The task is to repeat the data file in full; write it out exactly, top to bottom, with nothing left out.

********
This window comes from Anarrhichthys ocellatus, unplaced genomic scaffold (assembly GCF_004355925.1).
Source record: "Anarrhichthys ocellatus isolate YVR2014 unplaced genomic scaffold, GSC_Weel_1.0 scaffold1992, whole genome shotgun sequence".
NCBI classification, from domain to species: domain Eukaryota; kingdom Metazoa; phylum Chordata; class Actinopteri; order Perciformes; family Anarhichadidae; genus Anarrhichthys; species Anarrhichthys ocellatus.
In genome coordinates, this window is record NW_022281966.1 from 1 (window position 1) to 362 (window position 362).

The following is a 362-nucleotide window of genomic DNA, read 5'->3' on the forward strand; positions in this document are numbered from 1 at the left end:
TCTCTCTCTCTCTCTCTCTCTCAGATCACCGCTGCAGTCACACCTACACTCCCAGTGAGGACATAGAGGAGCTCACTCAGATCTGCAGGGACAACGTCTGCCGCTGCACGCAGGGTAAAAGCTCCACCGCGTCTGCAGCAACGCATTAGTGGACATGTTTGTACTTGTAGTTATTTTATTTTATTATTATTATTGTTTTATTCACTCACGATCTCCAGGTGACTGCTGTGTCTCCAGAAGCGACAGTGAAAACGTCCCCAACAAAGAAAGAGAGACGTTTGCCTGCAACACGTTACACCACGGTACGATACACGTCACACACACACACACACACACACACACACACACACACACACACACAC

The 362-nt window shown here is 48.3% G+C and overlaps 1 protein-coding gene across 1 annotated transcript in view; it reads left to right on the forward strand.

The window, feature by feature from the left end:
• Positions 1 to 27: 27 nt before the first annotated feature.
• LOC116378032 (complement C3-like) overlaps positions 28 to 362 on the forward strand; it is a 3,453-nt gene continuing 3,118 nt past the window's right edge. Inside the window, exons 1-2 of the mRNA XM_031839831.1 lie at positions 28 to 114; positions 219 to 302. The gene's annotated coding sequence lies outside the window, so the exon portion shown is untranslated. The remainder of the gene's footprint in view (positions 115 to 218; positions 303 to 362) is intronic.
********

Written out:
This window comes from Anarrhichthys ocellatus, unplaced genomic scaffold (assembly GCF_004355925.1).
Source record: "Anarrhichthys ocellatus isolate YVR2014 unplaced genomic scaffold, GSC_Weel_1.0 scaffold1992, whole genome shotgun sequence".
NCBI classification, from domain to species: domain Eukaryota; kingdom Metazoa; phylum Chordata; class Actinopteri; order Perciformes; family Anarhichadidae; genus Anarrhichthys; species Anarrhichthys ocellatus.
In genome coordinates, this window is record NW_022281966.1 from 1 (window position 1) to 362 (window position 362).

The following is a 362-nucleotide window of genomic DNA, read 5'->3' on the forward strand; positions in this document are numbered from 1 at the left end:
TCTCTCTCTCTCTCTCTCTCTCAGATCACCGCTGCAGTCACACCTACACTCCCAGTGAGGACATAGAGGAGCTCACTCAGATCTGCAGGGACAACGTCTGCCGCTGCACGCAGGGTAAAAGCTCCACCGCGTCTGCAGCAACGCATTAGTGGACATGTTTGTACTTGTAGTTATTTTATTTTATTATTATTATTGTTTTATTCACTCACGATCTCCAGGTGACTGCTGTGTCTCCAGAAGCGACAGTGAAAACGTCCCCAACAAAGAAAGAGAGACGTTTGCCTGCAACACGTTACACCACGGTACGATACACGTCACACACACACACACACACACACACACACACACACACACACACACAC

The 362-nt window shown here is 48.3% G+C and overlaps 1 protein-coding gene across 1 annotated transcript in view; it reads left to right on the forward strand.

The window, feature by feature from the left end:
• Positions 1 to 27: 27 nt before the first annotated feature.
• LOC116378032 (complement C3-like) overlaps positions 28 to 362 on the forward strand; it is a 3,453-nt gene continuing 3,118 nt past the window's right edge. Inside the window, exons 1-2 of the mRNA XM_031839831.1 lie at positions 28 to 114; positions 219 to 302. The gene's annotated coding sequence lies outside the window, so the exon portion shown is untranslated. The remainder of the gene's footprint in view (positions 115 to 218; positions 303 to 362) is intronic.